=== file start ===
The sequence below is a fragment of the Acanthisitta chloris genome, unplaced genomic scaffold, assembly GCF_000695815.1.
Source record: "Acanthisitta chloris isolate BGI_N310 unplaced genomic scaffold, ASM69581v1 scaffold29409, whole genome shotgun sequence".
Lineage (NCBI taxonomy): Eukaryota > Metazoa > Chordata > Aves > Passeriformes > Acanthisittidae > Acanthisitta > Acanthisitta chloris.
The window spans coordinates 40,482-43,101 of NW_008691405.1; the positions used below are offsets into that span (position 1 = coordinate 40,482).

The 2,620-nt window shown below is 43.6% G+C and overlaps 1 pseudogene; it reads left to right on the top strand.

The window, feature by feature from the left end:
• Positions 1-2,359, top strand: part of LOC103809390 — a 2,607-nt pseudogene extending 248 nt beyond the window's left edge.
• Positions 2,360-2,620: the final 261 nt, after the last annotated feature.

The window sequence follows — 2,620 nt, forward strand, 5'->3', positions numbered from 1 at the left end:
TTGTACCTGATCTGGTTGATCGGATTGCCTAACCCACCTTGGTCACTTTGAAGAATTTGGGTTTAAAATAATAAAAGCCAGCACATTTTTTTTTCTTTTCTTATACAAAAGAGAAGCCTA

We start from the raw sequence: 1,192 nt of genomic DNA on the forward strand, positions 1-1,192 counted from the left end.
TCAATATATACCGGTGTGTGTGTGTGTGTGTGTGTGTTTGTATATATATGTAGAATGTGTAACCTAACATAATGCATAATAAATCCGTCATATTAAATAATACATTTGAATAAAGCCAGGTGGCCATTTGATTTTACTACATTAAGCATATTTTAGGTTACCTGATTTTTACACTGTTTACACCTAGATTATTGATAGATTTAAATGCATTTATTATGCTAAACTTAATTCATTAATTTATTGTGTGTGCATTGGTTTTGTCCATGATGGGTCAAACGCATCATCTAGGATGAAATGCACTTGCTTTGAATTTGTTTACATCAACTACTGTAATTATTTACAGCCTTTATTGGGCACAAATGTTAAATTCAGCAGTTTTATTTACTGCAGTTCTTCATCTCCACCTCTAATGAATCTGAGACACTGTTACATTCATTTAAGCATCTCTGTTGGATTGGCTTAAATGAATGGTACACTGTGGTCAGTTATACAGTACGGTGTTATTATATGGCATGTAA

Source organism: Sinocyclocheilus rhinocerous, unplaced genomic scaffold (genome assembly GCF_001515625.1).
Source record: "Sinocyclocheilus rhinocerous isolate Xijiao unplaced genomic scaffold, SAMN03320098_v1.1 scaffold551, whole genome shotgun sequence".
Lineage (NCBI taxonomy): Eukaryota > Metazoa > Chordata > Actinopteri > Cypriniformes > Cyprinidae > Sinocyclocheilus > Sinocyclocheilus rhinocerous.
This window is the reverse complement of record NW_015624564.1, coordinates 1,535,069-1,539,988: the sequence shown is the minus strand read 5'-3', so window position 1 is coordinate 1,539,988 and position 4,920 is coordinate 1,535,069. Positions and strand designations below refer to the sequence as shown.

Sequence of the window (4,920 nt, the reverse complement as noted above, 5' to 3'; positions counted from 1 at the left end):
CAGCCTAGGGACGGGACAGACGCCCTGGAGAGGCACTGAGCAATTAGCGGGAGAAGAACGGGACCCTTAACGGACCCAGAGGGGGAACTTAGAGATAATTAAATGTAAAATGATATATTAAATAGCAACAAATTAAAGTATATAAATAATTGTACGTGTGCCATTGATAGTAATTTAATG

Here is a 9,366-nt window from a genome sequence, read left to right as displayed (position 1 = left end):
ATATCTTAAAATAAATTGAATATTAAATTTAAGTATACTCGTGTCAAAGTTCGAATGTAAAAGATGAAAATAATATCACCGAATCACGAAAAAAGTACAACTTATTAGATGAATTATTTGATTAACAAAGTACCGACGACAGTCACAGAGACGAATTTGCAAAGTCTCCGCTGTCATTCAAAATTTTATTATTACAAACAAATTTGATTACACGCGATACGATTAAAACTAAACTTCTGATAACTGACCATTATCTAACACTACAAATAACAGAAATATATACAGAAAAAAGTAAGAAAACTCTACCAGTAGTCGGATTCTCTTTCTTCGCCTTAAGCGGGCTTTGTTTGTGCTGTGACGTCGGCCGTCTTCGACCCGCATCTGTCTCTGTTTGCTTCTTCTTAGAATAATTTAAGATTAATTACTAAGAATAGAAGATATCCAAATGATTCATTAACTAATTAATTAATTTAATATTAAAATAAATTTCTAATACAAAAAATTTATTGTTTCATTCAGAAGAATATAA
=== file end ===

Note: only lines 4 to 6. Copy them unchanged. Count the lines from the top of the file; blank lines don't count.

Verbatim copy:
The window spans coordinates 40,482-43,101 of NW_008691405.1; the positions used below are offsets into that span (position 1 = coordinate 40,482).

The 2,620-nt window shown below is 43.6% G+C and overlaps 1 pseudogene; it reads left to right on the top strand.

The window, feature by feature from the left end: